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*On this date in 1957, The Prayer Pilgrimage for Freedom demonstration occurred.
It took place in Washington, D.C., an early event in the American Civil Rights Movement of the 1950s and 1960s. The demonstration marked the third anniversary of Brown v. Board of Education (1954), a landmark Supreme Court ruling that segregation in public schools was unconstitutional. A. Philip Randolph, Bayard Rustin, and Ella Baker were organizers.
It was supported by the NAACP and the recently founded Southern Christian Leadership Conference. Congressman Adam Clayton Powell Jr. (D-NY) had asked the planners to avoid embarrassing the Republican Dwight D. Eisenhower administration, and they organized the event as a prayer commemoration. A call for the demonstration was issued on April 5, 1957, by Randolph, Martin Luther King Jr., and Roy Wilkins. According to King, Walter Reuther, president of the United Auto Workers, sent letters to all his local unions, requesting members to attend the march and provide financial support.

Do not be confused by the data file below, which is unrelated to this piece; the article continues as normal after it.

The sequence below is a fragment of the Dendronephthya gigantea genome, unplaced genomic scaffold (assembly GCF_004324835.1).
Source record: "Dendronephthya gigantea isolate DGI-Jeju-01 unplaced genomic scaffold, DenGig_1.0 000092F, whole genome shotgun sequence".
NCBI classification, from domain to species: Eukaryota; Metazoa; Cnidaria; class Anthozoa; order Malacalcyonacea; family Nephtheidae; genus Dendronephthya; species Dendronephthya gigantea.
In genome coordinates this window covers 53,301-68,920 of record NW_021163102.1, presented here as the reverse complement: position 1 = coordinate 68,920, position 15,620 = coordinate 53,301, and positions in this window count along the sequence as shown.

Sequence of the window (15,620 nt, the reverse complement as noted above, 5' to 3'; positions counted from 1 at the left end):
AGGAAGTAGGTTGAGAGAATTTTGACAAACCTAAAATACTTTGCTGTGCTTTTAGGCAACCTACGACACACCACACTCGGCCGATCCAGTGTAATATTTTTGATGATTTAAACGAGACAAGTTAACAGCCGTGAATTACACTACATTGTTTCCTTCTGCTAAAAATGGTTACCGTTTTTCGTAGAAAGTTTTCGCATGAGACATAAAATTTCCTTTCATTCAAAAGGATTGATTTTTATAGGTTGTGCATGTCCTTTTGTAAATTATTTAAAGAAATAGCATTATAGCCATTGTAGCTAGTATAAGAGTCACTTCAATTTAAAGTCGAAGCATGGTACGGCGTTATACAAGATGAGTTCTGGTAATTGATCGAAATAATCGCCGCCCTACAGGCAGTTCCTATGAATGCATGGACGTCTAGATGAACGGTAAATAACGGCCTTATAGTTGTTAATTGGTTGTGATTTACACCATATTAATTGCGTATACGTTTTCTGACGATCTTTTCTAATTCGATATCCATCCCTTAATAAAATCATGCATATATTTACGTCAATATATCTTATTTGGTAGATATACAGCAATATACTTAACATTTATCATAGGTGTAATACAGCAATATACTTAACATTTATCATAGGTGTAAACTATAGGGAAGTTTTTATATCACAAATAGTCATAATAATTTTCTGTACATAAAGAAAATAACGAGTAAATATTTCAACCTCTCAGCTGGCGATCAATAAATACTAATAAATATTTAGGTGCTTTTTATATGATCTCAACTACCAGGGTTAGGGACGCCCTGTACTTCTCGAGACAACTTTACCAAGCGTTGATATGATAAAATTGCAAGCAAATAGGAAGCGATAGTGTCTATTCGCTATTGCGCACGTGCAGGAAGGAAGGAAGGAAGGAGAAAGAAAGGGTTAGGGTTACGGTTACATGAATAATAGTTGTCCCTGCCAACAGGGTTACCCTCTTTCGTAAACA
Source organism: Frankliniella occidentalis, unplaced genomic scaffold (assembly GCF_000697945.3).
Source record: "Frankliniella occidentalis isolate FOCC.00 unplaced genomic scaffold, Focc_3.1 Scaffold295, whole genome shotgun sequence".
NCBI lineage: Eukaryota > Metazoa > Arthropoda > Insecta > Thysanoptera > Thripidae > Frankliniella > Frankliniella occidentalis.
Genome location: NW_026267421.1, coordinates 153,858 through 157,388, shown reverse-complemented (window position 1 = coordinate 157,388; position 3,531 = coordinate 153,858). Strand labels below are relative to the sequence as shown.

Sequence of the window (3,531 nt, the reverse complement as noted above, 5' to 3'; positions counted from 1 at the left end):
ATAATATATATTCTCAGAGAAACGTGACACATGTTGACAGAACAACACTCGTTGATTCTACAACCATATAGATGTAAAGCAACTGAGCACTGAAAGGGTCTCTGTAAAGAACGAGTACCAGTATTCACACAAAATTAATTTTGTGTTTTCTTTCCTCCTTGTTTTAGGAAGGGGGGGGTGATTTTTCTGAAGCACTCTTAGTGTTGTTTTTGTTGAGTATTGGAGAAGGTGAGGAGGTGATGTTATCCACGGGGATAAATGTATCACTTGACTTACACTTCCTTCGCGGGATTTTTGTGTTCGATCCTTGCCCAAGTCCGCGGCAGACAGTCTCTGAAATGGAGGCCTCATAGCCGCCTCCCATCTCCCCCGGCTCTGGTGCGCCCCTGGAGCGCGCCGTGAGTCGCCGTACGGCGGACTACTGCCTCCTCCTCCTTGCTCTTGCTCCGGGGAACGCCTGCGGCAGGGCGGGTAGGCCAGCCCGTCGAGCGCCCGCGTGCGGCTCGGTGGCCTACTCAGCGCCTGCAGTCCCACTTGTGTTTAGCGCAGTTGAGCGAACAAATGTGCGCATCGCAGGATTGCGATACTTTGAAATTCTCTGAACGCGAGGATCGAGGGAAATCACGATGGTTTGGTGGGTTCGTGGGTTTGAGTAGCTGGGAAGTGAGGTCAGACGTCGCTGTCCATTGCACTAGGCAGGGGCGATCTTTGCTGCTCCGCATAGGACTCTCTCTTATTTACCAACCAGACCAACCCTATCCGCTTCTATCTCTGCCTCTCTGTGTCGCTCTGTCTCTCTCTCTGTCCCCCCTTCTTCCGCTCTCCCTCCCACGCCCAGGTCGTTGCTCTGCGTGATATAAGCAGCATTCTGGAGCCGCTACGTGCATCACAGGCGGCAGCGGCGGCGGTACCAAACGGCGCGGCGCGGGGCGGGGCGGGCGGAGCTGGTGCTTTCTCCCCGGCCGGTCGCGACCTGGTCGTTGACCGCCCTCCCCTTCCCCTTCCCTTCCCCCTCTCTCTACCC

The three-hour demonstration occurred in front of the Lincoln Memorial on the Mall. Mahalia Jackson and Harry Belafonte participated in the event. Paul Robeson and his wife Eslanda attended. Among the speakers were Wilkins, Mordecai Johnson, and King. King was the last speaker and the first time he addressed a national audience. unified restoration and enforcement of black voting rights as an important part of the civil rights struggle.
About 25,000 demonstrators attended the event to pray and voice their opinion. At the time, the event was the largest demonstration ever organized for civil rights. It was the occasion for Reverend Martin Luther King Jr.'s Give Us the Ballot speech. It is one of King's major speeches. With this speech, King established himself as the "No. 1 leader of 16 million Negroes", according to James L. Hicks of the Amsterdam News. His call for the ballot eventually helped inspire such events as the Selma Voting Rights Movement, related Selma to Montgomery March, and the 1965 Voting Rights Act. The organizers gained experience, and the march laid the foundation for additional, larger American Civil Rights Movement demonstrations in Washington.